Danielle Dvorak has used essential oils in her daily life since the 1970s. After over 30 years, and distributing for a couple of essential oil companies, she decided to become a Certified Aromatherapist in 2010. She sells her own line of essential oils, HeartScents, which are all of very high, therapeutic-grade quality. Connect at 847-323-9188 or [email protected]. See ad, page 35.

Essential Oils Know-How

Thinking about trying essential oils? Whether new to oils or a longtime fan, these are some key tips for using essential oils safely and effectively.

• Before experimenting with an essential oil, become familiar with its properties, dose and precautions (via the internet). When still not sure about a condition or an oil, consult a knowledgeable specialist.
• Essential oils are very concentrated. Dilute all essential oils before applying to the skin, either in a fatty oil, lotion or cream.
• Do not use essential oils internally. If you must, then exercise extreme caution.
• Skin reactions to essential oils can take three forms: irritation, sensitization and phototoxicity. The citrus oils will cause phototoxicity, meaning that sunlight can activate a bad reaction on the skin, so never put an undiluted citrus oil on skin that will be exposed to direct sunlight within 24 hours.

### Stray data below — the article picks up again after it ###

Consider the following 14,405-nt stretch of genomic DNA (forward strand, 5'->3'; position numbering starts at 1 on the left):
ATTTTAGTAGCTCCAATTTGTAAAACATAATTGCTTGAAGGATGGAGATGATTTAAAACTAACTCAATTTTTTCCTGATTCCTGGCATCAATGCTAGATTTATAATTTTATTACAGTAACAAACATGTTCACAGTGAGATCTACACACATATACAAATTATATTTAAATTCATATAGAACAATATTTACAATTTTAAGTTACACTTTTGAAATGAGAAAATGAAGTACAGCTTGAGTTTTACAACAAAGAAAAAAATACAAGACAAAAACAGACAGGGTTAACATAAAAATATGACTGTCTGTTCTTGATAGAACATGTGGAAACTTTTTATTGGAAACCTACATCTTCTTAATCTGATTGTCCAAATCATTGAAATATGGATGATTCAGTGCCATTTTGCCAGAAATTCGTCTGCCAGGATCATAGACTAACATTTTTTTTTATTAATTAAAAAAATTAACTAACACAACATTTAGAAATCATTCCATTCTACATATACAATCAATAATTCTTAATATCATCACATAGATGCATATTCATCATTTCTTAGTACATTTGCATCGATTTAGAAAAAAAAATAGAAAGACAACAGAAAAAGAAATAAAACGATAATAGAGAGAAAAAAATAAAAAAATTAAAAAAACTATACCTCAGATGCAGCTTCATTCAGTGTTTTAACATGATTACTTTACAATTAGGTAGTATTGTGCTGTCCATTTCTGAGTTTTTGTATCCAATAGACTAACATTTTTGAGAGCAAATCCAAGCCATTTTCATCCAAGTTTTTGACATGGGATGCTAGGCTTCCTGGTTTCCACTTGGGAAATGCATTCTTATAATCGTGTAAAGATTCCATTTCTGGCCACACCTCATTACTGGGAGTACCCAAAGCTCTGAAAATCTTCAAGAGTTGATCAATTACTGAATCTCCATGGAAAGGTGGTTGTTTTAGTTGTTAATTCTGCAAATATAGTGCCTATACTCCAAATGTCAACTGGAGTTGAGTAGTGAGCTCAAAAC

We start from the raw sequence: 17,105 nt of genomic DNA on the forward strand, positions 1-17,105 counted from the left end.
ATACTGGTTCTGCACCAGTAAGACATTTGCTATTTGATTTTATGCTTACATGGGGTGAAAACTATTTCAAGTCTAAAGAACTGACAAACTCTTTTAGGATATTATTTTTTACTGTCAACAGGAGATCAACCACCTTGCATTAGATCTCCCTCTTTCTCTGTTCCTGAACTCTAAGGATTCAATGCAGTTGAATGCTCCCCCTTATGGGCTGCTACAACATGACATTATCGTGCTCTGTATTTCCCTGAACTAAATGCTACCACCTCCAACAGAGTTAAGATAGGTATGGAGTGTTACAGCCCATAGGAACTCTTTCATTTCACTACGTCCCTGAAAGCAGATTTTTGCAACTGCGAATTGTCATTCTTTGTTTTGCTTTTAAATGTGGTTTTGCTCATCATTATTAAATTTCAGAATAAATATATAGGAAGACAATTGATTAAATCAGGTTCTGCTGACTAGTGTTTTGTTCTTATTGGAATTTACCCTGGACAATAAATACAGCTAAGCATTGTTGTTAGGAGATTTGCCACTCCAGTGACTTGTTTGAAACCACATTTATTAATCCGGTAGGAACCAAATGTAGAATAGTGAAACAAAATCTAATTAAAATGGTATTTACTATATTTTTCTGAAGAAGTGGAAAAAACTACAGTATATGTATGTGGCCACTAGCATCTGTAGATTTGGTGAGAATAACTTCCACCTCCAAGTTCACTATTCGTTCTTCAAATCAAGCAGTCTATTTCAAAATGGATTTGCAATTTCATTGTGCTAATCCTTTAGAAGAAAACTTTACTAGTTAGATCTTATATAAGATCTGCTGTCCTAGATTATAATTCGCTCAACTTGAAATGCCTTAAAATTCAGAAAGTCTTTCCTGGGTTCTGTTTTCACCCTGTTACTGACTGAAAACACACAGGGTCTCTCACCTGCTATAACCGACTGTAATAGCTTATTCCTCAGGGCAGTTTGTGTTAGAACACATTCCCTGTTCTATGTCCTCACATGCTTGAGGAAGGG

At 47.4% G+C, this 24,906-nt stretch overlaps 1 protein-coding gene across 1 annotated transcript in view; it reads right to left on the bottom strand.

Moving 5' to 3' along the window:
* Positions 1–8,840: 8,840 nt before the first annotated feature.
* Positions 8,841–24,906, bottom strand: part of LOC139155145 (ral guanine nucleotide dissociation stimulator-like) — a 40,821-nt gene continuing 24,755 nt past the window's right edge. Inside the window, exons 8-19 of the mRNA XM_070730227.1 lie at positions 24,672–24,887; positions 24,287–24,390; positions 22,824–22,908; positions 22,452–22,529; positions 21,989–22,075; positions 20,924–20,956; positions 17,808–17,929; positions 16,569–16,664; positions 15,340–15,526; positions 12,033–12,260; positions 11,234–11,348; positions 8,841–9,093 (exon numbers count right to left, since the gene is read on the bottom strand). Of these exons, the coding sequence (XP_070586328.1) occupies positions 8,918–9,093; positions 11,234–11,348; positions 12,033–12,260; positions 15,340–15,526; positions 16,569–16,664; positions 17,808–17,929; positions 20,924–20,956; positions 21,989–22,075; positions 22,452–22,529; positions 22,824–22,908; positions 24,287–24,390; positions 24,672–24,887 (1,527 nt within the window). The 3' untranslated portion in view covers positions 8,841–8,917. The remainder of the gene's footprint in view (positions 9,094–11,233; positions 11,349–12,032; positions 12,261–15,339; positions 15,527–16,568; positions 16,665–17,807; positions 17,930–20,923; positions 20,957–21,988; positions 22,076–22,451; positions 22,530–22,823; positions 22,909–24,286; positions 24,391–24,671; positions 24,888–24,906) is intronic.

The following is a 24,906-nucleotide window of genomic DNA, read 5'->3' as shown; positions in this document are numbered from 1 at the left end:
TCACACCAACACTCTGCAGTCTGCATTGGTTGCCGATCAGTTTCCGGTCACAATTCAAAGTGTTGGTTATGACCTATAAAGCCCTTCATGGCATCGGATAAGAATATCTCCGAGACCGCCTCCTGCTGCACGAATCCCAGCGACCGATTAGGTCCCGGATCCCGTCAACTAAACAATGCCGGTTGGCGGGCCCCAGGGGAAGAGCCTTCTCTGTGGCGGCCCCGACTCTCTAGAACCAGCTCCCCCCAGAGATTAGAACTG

• Avoid contact with eyes and mucus membranes. If an essential oil gets into the eye, do not rub it. Saturate a cotton ball with vegetable oil and wipe over the area affected. In severe instances, flood the eye area with lukewarm water for 15 minutes.
• Avoid prolonged exposure without good ventilation.
• Use essential oils cautiously with infants, children, pregnant women, the elderly or those with serious health problems. Diffusing is best.
• Store essential oils and carrier oils properly to avoid degradation and rancidity. Air, heat and light degrade essential oils. Store essential oils in a cool, dark room and always keep tightly sealed so they don’t evaporate.